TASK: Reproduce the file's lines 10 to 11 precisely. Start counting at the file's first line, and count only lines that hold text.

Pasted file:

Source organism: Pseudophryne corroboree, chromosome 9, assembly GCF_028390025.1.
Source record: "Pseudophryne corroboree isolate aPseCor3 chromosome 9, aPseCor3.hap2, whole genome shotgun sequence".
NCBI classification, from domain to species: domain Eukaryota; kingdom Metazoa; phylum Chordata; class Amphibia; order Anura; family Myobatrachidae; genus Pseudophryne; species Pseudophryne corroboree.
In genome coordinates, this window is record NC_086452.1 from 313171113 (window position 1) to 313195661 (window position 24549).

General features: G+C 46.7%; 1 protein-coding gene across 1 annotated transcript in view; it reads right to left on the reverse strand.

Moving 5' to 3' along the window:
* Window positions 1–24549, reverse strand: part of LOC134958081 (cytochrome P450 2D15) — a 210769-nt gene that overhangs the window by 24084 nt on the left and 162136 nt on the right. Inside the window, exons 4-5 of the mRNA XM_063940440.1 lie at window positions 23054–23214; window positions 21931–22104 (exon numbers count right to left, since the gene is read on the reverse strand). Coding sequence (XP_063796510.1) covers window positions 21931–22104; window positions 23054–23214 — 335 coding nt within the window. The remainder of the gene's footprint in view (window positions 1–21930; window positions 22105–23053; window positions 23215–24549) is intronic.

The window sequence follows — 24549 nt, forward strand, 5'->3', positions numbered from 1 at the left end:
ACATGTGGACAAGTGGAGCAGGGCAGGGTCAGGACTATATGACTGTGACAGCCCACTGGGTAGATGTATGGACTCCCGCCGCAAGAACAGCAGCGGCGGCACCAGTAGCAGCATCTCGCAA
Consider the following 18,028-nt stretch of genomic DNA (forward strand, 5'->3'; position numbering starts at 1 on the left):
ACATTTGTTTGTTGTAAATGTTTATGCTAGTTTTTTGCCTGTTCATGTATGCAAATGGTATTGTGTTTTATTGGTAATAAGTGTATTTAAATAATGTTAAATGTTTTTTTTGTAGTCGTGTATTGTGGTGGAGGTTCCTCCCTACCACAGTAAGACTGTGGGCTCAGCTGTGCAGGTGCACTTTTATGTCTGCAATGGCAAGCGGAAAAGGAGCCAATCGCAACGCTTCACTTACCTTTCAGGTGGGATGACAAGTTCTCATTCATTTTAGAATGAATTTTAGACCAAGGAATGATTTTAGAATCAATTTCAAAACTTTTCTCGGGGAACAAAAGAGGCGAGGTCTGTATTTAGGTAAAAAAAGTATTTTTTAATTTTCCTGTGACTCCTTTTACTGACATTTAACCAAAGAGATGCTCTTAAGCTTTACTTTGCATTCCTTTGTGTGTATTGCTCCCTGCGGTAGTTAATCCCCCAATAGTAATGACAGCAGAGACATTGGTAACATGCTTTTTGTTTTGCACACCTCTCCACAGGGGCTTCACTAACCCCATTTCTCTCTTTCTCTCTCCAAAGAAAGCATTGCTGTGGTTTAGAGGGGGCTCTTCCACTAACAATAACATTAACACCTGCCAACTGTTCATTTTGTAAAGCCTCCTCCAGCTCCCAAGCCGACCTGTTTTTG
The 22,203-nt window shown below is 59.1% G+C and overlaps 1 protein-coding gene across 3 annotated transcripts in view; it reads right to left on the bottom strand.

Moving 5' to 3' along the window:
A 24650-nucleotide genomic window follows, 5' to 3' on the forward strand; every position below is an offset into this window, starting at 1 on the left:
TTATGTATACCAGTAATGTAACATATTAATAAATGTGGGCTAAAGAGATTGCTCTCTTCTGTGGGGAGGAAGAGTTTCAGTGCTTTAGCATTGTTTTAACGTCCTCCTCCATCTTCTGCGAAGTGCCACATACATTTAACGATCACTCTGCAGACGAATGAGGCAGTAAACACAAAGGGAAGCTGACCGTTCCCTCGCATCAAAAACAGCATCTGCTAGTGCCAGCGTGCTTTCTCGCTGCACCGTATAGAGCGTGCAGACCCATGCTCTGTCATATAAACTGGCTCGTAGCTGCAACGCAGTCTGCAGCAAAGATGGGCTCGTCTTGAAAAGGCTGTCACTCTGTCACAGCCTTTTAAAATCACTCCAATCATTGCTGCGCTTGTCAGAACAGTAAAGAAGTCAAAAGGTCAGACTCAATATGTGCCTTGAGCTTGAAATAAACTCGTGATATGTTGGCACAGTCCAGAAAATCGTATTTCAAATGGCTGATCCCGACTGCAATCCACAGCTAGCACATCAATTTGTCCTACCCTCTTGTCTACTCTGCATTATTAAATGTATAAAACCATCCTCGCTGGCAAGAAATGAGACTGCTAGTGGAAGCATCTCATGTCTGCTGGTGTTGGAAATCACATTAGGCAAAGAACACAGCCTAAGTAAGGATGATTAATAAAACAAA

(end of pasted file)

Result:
Consider the following 18,028-nt stretch of genomic DNA (forward strand, 5'->3'; position numbering starts at 1 on the left):
ACATTTGTTTGTTGTAAATGTTTATGCTAGTTTTTTGCCTGTTCATGTATGCAAATGGTATTGTGTTTTATTGGTAATAAGTGTATTTAAATAATGTTAAATGTTTTTTTTGTAGTCGTGTATTGTGGTGGAGGTTCCTCCCTACCACAGTAAGACTGTGGGCTCAGCTGTGCAGGTGCACTTTTATGTCTGCAATGGCAAGCGGAAAAGGAGCCAATCGCAACGCTTCACTTACCTTTCAGGTGGGATGACAAGTTCTCATTCATTTTAGAATGAATTTTAGACCAAGGAATGATTTTAGAATCAATTTCAAAACTTTTCTCGGGGAACAAAAGAGGCGAGGTCTGTATTTAGGTAAAAAAAGTATTTTTTAATTTTCCTGTGACTCCTTTTACTGACATTTAACCAAAGAGATGCTCTTAAGCTTTACTTTGCATTCCTTTGTGTGTATTGCTCCCTGCGGTAGTTAATCCCCCAATAGTAATGACAGCAGAGACATTGGTAACATGCTTTTTGTTTTGCACACCTCTCCACAGGGGCTTCACTAACCCCATTTCTCTCTTTCTCTCTCCAAAGAAAGCATTGCTGTGGTTTAGAGGGGGCTCTTCCACTAACAATAACATTAACACCTGCCAACTGTTCATTTTGTAAAGCCTCCTCCAGCTCCCAAGCCGACCTGTTTTTG